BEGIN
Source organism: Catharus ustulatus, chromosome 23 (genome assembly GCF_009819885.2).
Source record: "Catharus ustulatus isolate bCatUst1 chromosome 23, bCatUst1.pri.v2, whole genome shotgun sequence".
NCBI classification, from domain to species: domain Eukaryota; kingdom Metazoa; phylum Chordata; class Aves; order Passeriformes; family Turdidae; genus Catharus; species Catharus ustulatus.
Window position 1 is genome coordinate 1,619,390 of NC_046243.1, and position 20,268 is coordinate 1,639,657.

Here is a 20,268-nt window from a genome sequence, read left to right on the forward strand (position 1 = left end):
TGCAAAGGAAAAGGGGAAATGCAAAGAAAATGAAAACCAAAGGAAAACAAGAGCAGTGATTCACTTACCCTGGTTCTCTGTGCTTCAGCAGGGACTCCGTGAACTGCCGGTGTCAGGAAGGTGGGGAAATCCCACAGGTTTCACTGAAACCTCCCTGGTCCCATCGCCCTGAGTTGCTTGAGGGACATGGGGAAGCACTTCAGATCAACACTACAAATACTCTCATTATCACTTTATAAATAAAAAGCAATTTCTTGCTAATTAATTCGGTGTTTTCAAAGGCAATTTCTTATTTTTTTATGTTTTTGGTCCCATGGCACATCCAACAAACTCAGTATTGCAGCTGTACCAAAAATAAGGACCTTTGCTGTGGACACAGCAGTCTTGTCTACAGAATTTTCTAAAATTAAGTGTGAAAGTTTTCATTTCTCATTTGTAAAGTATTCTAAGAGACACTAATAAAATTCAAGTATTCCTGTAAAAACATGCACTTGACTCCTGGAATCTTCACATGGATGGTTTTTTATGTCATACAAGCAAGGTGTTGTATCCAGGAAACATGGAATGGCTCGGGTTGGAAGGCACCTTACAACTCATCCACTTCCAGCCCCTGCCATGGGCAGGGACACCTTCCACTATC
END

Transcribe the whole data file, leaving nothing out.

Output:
Source organism: Catharus ustulatus, chromosome 23 (genome assembly GCF_009819885.2).
Source record: "Catharus ustulatus isolate bCatUst1 chromosome 23, bCatUst1.pri.v2, whole genome shotgun sequence".
NCBI classification, from domain to species: domain Eukaryota; kingdom Metazoa; phylum Chordata; class Aves; order Passeriformes; family Turdidae; genus Catharus; species Catharus ustulatus.
Window position 1 is genome coordinate 1,619,390 of NC_046243.1, and position 20,268 is coordinate 1,639,657.

Here is a 20,268-nt window from a genome sequence, read left to right on the forward strand (position 1 = left end):
TGCAAAGGAAAAGGGGAAATGCAAAGAAAATGAAAACCAAAGGAAAACAAGAGCAGTGATTCACTTACCCTGGTTCTCTGTGCTTCAGCAGGGACTCCGTGAACTGCCGGTGTCAGGAAGGTGGGGAAATCCCACAGGTTTCACTGAAACCTCCCTGGTCCCATCGCCCTGAGTTGCTTGAGGGACATGGGGAAGCACTTCAGATCAACACTACAAATACTCTCATTATCACTTTATAAATAAAAAGCAATTTCTTGCTAATTAATTCGGTGTTTTCAAAGGCAATTTCTTATTTTTTTATGTTTTTGGTCCCATGGCACATCCAACAAACTCAGTATTGCAGCTGTACCAAAAATAAGGACCTTTGCTGTGGACACAGCAGTCTTGTCTACAGAATTTTCTAAAATTAAGTGTGAAAGTTTTCATTTCTCATTTGTAAAGTATTCTAAGAGACACTAATAAAATTCAAGTATTCCTGTAAAAACATGCACTTGACTCCTGGAATCTTCACATGGATGGTTTTTTATGTCATACAAGCAAGGTGTTGTATCCAGGAAACATGGAATGGCTCGGGTTGGAAGGCACCTTACAACTCATCCACTTCCAGCCCCTGCCATGGGCAGGGACACCTTCCACTATC